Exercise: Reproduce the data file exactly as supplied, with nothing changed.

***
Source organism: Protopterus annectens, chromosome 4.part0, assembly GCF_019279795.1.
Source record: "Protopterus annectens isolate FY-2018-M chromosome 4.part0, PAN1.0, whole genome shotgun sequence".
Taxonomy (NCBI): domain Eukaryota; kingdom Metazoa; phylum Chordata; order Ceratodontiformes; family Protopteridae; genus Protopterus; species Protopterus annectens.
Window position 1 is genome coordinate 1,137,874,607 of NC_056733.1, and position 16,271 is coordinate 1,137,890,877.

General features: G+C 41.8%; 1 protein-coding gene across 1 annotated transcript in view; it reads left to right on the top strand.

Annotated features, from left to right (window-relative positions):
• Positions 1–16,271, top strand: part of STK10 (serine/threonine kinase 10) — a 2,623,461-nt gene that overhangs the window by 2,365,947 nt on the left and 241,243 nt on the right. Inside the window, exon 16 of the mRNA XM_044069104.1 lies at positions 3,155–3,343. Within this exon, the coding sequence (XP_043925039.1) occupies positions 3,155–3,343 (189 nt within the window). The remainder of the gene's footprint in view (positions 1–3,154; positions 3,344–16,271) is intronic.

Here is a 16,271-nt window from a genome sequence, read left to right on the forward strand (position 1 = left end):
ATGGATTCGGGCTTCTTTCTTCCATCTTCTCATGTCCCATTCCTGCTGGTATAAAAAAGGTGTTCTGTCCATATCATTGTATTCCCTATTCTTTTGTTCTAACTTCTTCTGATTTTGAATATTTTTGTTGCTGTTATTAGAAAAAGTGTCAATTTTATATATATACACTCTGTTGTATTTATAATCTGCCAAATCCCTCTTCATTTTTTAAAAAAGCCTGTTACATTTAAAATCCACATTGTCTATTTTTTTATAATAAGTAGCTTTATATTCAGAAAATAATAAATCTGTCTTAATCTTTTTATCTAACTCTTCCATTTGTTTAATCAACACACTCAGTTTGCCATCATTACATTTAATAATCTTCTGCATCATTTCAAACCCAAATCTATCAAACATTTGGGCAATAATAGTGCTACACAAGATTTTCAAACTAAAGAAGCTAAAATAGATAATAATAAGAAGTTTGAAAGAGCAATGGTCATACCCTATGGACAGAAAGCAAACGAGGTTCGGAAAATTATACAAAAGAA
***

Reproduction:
Source organism: Protopterus annectens, chromosome 4.part0, assembly GCF_019279795.1.
Source record: "Protopterus annectens isolate FY-2018-M chromosome 4.part0, PAN1.0, whole genome shotgun sequence".
Taxonomy (NCBI): domain Eukaryota; kingdom Metazoa; phylum Chordata; order Ceratodontiformes; family Protopteridae; genus Protopterus; species Protopterus annectens.
Window position 1 is genome coordinate 1,137,874,607 of NC_056733.1, and position 16,271 is coordinate 1,137,890,877.

General features: G+C 41.8%; 1 protein-coding gene across 1 annotated transcript in view; it reads left to right on the top strand.

Annotated features, from left to right (window-relative positions):
• Positions 1–16,271, top strand: part of STK10 (serine/threonine kinase 10) — a 2,623,461-nt gene that overhangs the window by 2,365,947 nt on the left and 241,243 nt on the right. Inside the window, exon 16 of the mRNA XM_044069104.1 lies at positions 3,155–3,343. Within this exon, the coding sequence (XP_043925039.1) occupies positions 3,155–3,343 (189 nt within the window). The remainder of the gene's footprint in view (positions 1–3,154; positions 3,344–16,271) is intronic.

Here is a 16,271-nt window from a genome sequence, read left to right on the forward strand (position 1 = left end):
ATGGATTCGGGCTTCTTTCTTCCATCTTCTCATGTCCCATTCCTGCTGGTATAAAAAAGGTGTTCTGTCCATATCATTGTATTCCCTATTCTTTTGTTCTAACTTCTTCTGATTTTGAATATTTTTGTTGCTGTTATTAGAAAAAGTGTCAATTTTATATATATACACTCTGTTGTATTTATAATCTGCCAAATCCCTCTTCATTTTTTAAAAAAGCCTGTTACATTTAAAATCCACATTGTCTATTTTTTTATAATAAGTAGCTTTATATTCAGAAAATAATAAATCTGTCTTAATCTTTTTATCTAACTCTTCCATTTGTTTAATCAACACACTCAGTTTGCCATCATTACATTTAATAATCTTCTGCATCATTTCAAACCCAAATCTATCAAACATTTGGGCAATAATAGTGCTACACAAGATTTTCAAACTAAAGAAGCTAAAATAGATAATAATAAGAAGTTTGAAAGAGCAATGGTCATACCCTATGGACAGAAAGCAAACGAGGTTCGGAAAATTATACAAAAGAA